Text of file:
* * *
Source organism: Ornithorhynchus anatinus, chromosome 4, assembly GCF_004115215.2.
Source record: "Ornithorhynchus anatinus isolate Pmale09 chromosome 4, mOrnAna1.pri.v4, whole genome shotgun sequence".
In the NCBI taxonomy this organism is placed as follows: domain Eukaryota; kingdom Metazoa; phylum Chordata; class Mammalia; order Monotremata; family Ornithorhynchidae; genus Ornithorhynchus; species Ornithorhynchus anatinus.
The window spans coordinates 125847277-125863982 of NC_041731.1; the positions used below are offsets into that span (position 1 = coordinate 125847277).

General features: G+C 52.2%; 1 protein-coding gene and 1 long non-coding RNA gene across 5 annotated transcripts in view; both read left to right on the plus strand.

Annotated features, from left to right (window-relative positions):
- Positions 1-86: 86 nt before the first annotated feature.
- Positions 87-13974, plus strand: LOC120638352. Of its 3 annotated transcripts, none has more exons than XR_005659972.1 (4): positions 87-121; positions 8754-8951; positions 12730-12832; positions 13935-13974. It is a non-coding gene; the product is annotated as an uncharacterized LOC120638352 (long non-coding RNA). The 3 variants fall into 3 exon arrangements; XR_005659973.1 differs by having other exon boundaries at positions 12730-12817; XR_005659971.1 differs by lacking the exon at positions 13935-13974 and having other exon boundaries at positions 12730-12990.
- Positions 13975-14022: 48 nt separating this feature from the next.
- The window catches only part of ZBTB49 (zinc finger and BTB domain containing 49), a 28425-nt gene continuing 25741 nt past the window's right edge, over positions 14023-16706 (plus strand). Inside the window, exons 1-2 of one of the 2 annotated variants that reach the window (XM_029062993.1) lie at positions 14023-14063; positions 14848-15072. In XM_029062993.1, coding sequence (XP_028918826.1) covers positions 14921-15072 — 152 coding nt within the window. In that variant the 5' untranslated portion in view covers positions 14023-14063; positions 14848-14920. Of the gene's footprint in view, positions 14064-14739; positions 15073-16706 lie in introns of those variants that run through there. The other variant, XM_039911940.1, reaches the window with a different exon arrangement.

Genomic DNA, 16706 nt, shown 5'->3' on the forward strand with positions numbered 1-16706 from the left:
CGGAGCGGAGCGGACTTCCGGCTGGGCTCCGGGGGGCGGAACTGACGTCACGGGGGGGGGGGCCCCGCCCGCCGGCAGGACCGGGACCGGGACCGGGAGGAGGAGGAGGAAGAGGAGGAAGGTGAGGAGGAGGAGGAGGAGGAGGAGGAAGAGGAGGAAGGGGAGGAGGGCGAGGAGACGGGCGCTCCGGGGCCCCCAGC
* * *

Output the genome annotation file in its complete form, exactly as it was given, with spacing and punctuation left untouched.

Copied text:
Source organism: Ornithorhynchus anatinus, chromosome 4, assembly GCF_004115215.2.
Source record: "Ornithorhynchus anatinus isolate Pmale09 chromosome 4, mOrnAna1.pri.v4, whole genome shotgun sequence".
In the NCBI taxonomy this organism is placed as follows: domain Eukaryota; kingdom Metazoa; phylum Chordata; class Mammalia; order Monotremata; family Ornithorhynchidae; genus Ornithorhynchus; species Ornithorhynchus anatinus.
The window spans coordinates 125847277-125863982 of NC_041731.1; the positions used below are offsets into that span (position 1 = coordinate 125847277).

General features: G+C 52.2%; 1 protein-coding gene and 1 long non-coding RNA gene across 5 annotated transcripts in view; both read left to right on the plus strand.

Annotated features, from left to right (window-relative positions):
- Positions 1-86: 86 nt before the first annotated feature.
- Positions 87-13974, plus strand: LOC120638352. Of its 3 annotated transcripts, none has more exons than XR_005659972.1 (4): positions 87-121; positions 8754-8951; positions 12730-12832; positions 13935-13974. It is a non-coding gene; the product is annotated as an uncharacterized LOC120638352 (long non-coding RNA). The 3 variants fall into 3 exon arrangements; XR_005659973.1 differs by having other exon boundaries at positions 12730-12817; XR_005659971.1 differs by lacking the exon at positions 13935-13974 and having other exon boundaries at positions 12730-12990.
- Positions 13975-14022: 48 nt separating this feature from the next.
- The window catches only part of ZBTB49 (zinc finger and BTB domain containing 49), a 28425-nt gene continuing 25741 nt past the window's right edge, over positions 14023-16706 (plus strand). Inside the window, exons 1-2 of one of the 2 annotated variants that reach the window (XM_029062993.1) lie at positions 14023-14063; positions 14848-15072. In XM_029062993.1, coding sequence (XP_028918826.1) covers positions 14921-15072 — 152 coding nt within the window. In that variant the 5' untranslated portion in view covers positions 14023-14063; positions 14848-14920. Of the gene's footprint in view, positions 14064-14739; positions 15073-16706 lie in introns of those variants that run through there. The other variant, XM_039911940.1, reaches the window with a different exon arrangement.

Genomic DNA, 16706 nt, shown 5'->3' on the forward strand with positions numbered 1-16706 from the left:
CGGAGCGGAGCGGACTTCCGGCTGGGCTCCGGGGGGCGGAACTGACGTCACGGGGGGGGGGGCCCCGCCCGCCGGCAGGACCGGGACCGGGACCGGGAGGAGGAGGAGGAAGAGGAGGAAGGTGAGGAGGAGGAGGAGGAGGAGGAGGAAGAGGAGGAAGGGGAGGAGGGCGAGGAGACGGGCGCTCCGGGGCCCCCAGC